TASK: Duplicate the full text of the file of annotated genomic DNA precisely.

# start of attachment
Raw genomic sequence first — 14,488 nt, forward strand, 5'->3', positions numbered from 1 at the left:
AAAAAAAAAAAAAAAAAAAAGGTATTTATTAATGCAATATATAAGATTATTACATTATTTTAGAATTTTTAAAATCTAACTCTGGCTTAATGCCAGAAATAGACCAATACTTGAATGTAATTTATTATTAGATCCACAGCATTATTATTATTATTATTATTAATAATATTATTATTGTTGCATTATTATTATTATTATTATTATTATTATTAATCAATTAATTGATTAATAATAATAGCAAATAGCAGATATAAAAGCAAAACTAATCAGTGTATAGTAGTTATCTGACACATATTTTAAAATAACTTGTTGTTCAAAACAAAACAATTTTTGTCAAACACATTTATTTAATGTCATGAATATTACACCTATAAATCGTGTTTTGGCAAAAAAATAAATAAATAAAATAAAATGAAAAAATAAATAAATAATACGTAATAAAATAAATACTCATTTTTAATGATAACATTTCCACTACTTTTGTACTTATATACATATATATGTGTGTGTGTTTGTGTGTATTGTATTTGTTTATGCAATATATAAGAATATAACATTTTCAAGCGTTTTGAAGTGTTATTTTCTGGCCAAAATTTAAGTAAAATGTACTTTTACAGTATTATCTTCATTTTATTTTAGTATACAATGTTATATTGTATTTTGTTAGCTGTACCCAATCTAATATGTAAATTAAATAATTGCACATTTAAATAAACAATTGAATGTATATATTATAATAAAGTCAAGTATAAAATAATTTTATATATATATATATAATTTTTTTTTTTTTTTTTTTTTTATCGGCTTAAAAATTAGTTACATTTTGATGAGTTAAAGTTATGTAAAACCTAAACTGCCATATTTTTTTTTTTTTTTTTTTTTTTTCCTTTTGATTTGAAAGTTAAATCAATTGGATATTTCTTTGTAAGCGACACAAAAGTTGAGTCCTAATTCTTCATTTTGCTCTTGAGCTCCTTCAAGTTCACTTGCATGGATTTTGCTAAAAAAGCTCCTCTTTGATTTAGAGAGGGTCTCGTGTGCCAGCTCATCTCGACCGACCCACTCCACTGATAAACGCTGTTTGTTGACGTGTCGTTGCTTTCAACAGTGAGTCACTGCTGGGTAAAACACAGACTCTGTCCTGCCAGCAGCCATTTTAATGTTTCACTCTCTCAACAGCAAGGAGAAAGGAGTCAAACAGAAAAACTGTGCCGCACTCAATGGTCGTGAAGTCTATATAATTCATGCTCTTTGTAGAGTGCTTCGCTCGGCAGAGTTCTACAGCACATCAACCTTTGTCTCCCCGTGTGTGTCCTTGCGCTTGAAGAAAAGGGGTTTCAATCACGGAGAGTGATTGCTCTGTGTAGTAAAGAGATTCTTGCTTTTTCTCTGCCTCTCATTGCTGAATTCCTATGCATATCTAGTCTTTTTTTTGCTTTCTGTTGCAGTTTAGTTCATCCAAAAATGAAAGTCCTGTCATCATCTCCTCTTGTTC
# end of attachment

Raw genomic sequence first — 14,488 nt, forward strand, 5'->3', positions numbered from 1 at the left:
AAAAAAAAAAAAAAAAAAAAGGTATTTATTAATGCAATATATAAGATTATTACATTATTTTAGAATTTTTAAAATCTAACTCTGGCTTAATGCCAGAAATAGACCAATACTTGAATGTAATTTATTATTAGATCCACAGCATTATTATTATTATTATTATTAATAATATTATTATTGTTGCATTATTATTATTATTATTATTATTATTATTAATCAATTAATTGATTAATAATAATAGCAAATAGCAGATATAAAAGCAAAACTAATCAGTGTATAGTAGTTATCTGACACATATTTTAAAATAACTTGTTGTTCAAAACAAAACAATTTTTGTCAAACACATTTATTTAATGTCATGAATATTACACCTATAAATCGTGTTTTGGCAAAAAAATAAATAAATAAAATAAAATGAAAAAATAAATAAATAATACGTAATAAAATAAATACTCATTTTTAATGATAACATTTCCACTACTTTTGTACTTATATACATATATATGTGTGTGTGTTTGTGTGTATTGTATTTGTTTATGCAATATATAAGAATATAACATTTTCAAGCGTTTTGAAGTGTTATTTTCTGGCCAAAATTTAAGTAAAATGTACTTTTACAGTATTATCTTCATTTTATTTTAGTATACAATGTTATATTGTATTTTGTTAGCTGTACCCAATCTAATATGTAAATTAAATAATTGCACATTTAAATAAACAATTGAATGTATATATTATAATAAAGTCAAGTATAAAATAATTTTATATATATATATATAATTTTTTTTTTTTTTTTTTTTTTATCGGCTTAAAAATTAGTTACATTTTGATGAGTTAAAGTTATGTAAAACCTAAACTGCCATATTTTTTTTTTTTTTTTTTTTTTTTCCTTTTGATTTGAAAGTTAAATCAATTGGATATTTCTTTGTAAGCGACACAAAAGTTGAGTCCTAATTCTTCATTTTGCTCTTGAGCTCCTTCAAGTTCACTTGCATGGATTTTGCTAAAAAAGCTCCTCTTTGATTTAGAGAGGGTCTCGTGTGCCAGCTCATCTCGACCGACCCACTCCACTGATAAACGCTGTTTGTTGACGTGTCGTTGCTTTCAACAGTGAGTCACTGCTGGGTAAAACACAGACTCTGTCCTGCCAGCAGCCATTTTAATGTTTCACTCTCTCAACAGCAAGGAGAAAGGAGTCAAACAGAAAAACTGTGCCGCACTCAATGGTCGTGAAGTCTATATAATTCATGCTCTTTGTAGAGTGCTTCGCTCGGCAGAGTTCTACAGCACATCAACCTTTGTCTCCCCGTGTGTGTCCTTGCGCTTGAAGAAAAGGGGTTTCAATCACGGAGAGTGATTGCTCTGTGTAGTAAAGAGATTCTTGCTTTTTCTCTGCCTCTCATTGCTGAATTCCTATGCATATCTAGTCTTTTTTTTGCTTTCTGTTGCAGTTTAGTTCATCCAAAAATGAAAGTCCTGTCATCATCTCCTCTTGTTC